TR and its latest rebranding, TRE, supposed champion of Singaporean voices, yawn, does not protect you and your privacy. You are an idiot if you believe that TRE truly protects your anonymity when you comment in their website! TR previously swore that they would not reveal IP addresses of its fans who praise its shitty articles and shitted on the PAP and its cronies. Well, ask poor Gary Yue Mun Yew what he thinks about that promise of anonymity. Mr Yue got sacked from his job, and fined, lucky did not get thrown into jail too.
TRE is full of shit and what drives it is publicity and the visits to its website, to earn ad revenue. The more controversy it attracts by its sensationalist rumours and crazy comments, the more clicks to its website. TRE encouraged idiots like Gary Yue to go amok in the comments as it is generally good for business. However if the police wants the IP address of such idiots, TRE knows it has a good business model going and does not want to spoil it, and therefore gives up personal information when they have to. Why be forced to close down when all they have to do is sacrifice some gullible idiots?
Furthermore, if any other gullible TRE trolls have not realised by now, TRE has faked its stories of being DDOS or attacked constantly. Boring. All part of the grand sympathy plan. and we are attacked because we are the true voice of Singaporeans scam. KNS. TOC or Publichouse never DDOS ever despite them being more true voice of Singaporeans than TRE!
Man fined S$8,500 for inciting violence online
Updated 03:30 PM Mar 12, 2012
SINGAPORE - An unemployed man has been fined S$8,500 for inciting violence online.
In what's believed to be the first trial of its kind in Singapore, the court heard that 36-year-old Gary Yue Mun Yew posted a video clip depicting the assassination of former Egyptian President Muhammad Anwar al-Sadat on the Facebook page of socio-political website Temasek Review on August 9, 2010 at about 3.00 pm.
Along with the video, Yue wrote the comment: "We should re-enact a live version of this on our own grand-stand during our national's (sic) parade!".
The former engineer at Singapore Technologies was also found guilty of using a photograph deemed to incite violence on his Facebook profile in late July or early August 2010.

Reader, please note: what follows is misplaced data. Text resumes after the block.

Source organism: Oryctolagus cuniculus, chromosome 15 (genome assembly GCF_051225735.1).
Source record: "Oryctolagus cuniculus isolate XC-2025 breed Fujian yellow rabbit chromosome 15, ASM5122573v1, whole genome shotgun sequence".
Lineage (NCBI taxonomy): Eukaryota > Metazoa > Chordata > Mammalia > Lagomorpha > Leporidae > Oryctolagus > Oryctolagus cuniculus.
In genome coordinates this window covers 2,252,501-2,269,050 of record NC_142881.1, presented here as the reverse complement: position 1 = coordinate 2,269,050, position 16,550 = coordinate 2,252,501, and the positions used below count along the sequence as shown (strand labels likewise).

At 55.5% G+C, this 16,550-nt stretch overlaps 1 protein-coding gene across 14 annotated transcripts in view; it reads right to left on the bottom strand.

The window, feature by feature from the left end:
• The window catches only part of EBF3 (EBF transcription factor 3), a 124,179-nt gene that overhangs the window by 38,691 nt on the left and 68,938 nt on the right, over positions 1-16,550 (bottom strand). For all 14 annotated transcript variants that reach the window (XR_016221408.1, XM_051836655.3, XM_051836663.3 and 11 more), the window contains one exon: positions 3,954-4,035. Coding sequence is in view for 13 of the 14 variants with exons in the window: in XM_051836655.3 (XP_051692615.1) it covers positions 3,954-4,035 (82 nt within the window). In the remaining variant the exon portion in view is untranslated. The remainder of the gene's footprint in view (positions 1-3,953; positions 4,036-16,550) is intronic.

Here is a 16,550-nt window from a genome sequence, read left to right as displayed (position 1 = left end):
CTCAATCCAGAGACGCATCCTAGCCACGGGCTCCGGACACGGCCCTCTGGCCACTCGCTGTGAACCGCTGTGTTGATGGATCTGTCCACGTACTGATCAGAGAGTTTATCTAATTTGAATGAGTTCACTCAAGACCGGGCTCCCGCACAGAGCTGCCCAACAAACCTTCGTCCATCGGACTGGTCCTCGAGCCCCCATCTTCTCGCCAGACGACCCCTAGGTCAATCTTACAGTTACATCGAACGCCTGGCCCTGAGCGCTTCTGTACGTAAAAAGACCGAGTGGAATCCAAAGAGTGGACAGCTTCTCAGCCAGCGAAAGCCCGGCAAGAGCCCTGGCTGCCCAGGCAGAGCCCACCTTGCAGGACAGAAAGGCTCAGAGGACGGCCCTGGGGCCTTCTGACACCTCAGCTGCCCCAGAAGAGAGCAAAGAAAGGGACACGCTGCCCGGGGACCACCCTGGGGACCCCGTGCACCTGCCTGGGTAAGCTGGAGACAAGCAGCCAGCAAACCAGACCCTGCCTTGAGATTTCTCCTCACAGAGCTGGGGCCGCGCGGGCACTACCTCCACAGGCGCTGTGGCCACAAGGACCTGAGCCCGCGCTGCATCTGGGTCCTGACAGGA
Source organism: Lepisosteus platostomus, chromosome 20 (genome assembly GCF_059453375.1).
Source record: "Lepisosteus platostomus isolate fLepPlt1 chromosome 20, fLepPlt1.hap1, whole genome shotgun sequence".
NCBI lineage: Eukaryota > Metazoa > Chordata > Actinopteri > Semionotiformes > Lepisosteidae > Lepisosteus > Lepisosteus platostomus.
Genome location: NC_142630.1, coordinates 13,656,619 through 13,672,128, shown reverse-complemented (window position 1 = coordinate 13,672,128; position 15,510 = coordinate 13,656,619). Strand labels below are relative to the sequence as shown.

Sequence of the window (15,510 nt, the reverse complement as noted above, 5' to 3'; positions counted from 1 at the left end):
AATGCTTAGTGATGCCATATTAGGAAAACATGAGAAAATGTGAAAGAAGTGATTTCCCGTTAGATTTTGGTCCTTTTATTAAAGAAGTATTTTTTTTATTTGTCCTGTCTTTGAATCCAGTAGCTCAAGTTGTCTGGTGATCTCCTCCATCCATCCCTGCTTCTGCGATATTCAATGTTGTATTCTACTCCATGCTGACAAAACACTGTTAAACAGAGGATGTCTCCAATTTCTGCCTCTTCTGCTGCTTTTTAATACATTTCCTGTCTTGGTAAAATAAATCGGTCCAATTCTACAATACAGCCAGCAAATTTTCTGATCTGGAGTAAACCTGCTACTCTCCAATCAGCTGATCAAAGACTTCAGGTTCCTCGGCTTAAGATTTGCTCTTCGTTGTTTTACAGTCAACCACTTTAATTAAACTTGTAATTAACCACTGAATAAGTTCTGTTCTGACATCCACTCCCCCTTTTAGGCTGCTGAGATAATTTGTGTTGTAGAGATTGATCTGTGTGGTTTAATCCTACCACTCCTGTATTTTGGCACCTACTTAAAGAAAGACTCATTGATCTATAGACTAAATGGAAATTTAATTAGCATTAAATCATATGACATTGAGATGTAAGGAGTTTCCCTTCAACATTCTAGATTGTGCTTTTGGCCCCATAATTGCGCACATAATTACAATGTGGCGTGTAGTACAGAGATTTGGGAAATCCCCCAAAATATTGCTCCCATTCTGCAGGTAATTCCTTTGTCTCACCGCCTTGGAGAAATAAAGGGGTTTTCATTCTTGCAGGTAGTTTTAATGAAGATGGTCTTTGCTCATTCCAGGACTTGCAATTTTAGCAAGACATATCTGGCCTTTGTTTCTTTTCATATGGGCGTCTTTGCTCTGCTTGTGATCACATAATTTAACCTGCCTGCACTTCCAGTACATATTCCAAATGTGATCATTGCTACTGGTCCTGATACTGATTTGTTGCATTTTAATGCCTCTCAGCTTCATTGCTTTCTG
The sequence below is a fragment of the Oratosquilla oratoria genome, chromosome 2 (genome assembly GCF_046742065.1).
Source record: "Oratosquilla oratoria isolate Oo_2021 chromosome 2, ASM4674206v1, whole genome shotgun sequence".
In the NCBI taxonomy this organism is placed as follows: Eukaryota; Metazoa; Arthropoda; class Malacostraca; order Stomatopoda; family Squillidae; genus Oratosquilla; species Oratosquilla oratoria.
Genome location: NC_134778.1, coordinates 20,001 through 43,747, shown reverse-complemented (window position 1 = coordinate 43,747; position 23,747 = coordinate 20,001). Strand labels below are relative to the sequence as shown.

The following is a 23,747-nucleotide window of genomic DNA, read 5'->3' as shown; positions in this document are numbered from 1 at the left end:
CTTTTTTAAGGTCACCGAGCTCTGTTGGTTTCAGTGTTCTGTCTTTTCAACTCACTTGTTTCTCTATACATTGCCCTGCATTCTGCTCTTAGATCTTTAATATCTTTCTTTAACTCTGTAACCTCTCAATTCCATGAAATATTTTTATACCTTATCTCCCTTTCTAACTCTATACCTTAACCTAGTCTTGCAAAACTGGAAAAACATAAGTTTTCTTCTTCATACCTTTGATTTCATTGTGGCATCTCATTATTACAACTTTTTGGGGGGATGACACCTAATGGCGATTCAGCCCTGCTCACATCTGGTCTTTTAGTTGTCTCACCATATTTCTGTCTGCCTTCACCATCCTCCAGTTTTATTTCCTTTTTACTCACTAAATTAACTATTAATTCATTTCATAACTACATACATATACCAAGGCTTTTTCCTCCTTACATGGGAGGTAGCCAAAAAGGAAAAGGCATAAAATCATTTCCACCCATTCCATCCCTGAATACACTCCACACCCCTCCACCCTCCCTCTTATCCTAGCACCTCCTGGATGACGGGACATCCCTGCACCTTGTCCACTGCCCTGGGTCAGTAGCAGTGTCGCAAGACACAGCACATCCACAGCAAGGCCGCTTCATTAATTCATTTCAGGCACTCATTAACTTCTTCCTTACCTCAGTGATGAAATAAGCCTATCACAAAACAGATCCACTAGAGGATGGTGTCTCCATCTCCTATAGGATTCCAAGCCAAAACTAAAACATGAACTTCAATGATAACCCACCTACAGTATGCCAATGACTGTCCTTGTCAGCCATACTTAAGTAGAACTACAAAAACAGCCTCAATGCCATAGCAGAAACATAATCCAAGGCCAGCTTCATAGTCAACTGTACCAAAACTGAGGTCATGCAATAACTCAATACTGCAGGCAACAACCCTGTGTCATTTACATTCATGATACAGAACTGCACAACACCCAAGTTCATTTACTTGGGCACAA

The picture depicted Vietnamese General Nguyen Ngoc Loan executing a Viet cong prisoner.
The head of former Deputy Prime Minister and Home Affairs Minister, Wong Kan Seng, was superimposed on the image of the prisoner. The People's Action Party logo was also displayed on the prisoner's chest.
On each count, Yue could have faced up to five years' jail or a fine, or both.
In sentencing, District Judge Low Wee Ping made it clear that the charges were based on the acts of posting electronic documents that contained incitement of violence.
This, the judge stressed, was a big difference from the act of inciting violence itself.
Yue's lawyers had argued that he had no intent to incite violence through the posting and that the video clip was not effective in inciting violence.
But the judge said these are irrelevant.
Under Section 267 of the Penal Code, the charges Yue faced, were strictly liability offences.
The judge made it clear that the Youtube video and Yue's comment were "without doubt, an incitement to political assassination of persons on the grand-stand" on National Day.
And this was relevant in sentencing.
So he found Yue guilty on both charges and fined him S$6,000 for posting the video clip and another S$2,500 for posting the doctored photograph on his Facebook profile.
In his submissions, Deputy Public Prosecutor Sanjiv Vaswani had urged the court to impose a nine month jail term for Yue on the charge of posting the assassination video clip.
He said this was in line with the criminal intimidation sentencing benchmark.
But defence lawyers countered that the video did not have broad exposure, that it was only established three weeks after the incident that an individual had reported the posting to authorities.
As for criminal intimidation, the defence counsel pointed out that the essence of the offence is that harm is done, which was not the case here.
The defence counsel added that although the video posting was made on National Day, it had absolutely no chance of fruition.
He told the court that the act was "a grandiose statement, hyperbolic, surreal" and the exclamation marks at the end of the comment underlined those facts.
The defence counsel noted that this case is the first of its kind in Singapore, so it is easy for the court to make an example out of the accused.
But he urged the judge not to give a custodial sentence as Yue has already lost his job and has to take care of his elderly father who is unwell.
But DPP Sanjiv argued that it would be cheap to slap Yue with a fine, given the fact that self-radicalisation is a threat.
So, he said a custodial sentence is "imperative to set the sign that such acts will not be condoned".
The district judge said the sentence to be imposed has a wide spectrum and he found that Yue has more personal mitigating factors than aggravating ones, so a fine is liable.